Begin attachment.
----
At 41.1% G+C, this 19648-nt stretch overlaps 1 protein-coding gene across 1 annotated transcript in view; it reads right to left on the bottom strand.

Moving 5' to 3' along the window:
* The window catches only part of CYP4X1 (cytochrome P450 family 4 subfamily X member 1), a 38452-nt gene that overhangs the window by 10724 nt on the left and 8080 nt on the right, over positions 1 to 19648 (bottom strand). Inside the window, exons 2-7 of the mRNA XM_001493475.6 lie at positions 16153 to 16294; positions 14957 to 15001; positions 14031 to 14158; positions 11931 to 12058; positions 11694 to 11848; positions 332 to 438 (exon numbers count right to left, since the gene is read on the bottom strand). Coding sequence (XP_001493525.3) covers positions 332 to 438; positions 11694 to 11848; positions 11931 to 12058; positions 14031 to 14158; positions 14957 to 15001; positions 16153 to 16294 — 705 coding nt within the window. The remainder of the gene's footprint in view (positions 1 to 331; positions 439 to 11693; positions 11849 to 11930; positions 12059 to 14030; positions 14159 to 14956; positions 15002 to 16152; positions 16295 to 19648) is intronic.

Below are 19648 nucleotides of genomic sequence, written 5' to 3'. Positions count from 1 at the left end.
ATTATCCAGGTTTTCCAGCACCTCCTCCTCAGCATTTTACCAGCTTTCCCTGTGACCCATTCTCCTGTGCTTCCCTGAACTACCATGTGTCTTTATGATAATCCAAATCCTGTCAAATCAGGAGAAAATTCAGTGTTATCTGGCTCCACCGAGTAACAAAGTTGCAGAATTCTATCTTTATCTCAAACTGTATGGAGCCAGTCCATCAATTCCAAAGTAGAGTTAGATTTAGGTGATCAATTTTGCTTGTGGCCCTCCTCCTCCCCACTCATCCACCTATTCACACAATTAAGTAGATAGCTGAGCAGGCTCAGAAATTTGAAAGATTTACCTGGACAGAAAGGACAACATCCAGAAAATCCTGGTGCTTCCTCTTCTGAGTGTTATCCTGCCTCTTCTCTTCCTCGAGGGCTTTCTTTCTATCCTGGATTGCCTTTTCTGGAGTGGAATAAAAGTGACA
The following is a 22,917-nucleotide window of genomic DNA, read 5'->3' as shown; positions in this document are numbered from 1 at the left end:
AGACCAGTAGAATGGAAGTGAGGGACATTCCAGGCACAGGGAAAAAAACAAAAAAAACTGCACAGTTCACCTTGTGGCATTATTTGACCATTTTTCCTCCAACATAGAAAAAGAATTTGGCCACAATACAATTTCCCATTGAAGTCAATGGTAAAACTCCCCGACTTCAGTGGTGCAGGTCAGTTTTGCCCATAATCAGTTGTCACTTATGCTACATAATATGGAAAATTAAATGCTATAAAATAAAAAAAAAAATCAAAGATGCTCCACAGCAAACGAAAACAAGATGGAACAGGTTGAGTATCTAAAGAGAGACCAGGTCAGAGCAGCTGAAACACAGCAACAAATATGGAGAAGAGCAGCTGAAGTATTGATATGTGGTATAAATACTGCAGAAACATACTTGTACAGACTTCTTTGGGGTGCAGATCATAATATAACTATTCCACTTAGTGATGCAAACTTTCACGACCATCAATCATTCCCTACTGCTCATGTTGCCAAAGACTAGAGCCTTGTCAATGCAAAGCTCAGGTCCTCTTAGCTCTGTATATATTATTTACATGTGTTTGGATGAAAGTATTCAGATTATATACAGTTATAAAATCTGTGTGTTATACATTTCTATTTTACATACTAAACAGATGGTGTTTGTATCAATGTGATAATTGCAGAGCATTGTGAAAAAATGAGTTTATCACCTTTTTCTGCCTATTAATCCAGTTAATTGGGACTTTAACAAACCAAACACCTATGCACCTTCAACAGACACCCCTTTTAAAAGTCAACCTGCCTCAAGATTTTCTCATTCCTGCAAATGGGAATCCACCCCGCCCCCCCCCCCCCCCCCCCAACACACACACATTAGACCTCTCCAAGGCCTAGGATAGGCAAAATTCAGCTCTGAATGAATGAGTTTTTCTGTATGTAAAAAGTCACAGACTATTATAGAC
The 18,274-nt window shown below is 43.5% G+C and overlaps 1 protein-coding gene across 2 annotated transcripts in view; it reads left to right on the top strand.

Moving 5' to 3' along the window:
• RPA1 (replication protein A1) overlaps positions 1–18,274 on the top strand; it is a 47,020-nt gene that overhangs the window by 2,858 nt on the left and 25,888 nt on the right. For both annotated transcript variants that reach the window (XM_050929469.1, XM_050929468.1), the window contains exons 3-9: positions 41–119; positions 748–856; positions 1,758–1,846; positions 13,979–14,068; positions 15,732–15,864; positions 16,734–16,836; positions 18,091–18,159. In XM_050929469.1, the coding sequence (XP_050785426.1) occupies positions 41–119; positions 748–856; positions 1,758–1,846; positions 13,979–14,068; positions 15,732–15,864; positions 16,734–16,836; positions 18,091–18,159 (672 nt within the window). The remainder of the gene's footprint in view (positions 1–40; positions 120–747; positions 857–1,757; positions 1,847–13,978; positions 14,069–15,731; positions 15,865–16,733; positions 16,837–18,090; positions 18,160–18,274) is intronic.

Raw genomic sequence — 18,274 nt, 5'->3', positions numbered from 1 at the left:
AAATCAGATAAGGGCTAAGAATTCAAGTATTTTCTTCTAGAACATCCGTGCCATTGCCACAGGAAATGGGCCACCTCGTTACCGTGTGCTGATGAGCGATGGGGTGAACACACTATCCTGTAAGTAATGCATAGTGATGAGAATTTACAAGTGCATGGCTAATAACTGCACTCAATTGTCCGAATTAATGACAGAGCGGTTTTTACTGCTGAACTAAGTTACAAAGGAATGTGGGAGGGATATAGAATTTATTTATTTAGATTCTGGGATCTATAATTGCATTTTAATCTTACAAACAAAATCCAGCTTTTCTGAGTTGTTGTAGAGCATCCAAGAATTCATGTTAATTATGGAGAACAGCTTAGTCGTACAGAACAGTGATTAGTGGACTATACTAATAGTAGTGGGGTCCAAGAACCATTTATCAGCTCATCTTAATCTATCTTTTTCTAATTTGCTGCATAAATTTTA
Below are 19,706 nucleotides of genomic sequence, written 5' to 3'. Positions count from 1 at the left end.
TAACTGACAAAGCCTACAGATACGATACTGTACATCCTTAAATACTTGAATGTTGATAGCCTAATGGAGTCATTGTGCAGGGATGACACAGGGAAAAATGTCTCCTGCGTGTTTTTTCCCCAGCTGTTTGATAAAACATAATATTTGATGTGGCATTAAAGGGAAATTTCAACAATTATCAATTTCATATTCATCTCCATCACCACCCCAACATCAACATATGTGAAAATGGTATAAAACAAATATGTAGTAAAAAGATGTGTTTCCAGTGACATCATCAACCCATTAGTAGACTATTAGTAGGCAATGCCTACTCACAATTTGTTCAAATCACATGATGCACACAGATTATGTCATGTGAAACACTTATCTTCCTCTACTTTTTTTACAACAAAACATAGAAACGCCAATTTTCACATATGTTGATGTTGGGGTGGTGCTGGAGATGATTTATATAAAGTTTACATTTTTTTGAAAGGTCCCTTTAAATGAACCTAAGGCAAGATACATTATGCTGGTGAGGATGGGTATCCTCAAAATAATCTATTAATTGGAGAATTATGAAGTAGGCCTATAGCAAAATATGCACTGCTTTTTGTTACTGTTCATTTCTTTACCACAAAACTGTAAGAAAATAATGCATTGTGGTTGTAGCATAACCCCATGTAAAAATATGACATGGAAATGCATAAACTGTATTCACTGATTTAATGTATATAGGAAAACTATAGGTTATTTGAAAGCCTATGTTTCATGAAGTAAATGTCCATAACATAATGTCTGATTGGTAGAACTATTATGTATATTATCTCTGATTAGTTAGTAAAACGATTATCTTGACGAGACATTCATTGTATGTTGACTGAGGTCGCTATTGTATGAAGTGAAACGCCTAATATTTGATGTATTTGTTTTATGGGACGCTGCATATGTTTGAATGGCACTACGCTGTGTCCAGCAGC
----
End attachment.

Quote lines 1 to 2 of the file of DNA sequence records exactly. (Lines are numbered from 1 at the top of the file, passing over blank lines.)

At 41.1% G+C, this 19648-nt stretch overlaps 1 protein-coding gene across 1 annotated transcript in view; it reads right to left on the bottom strand.

Moving 5' to 3' along the window: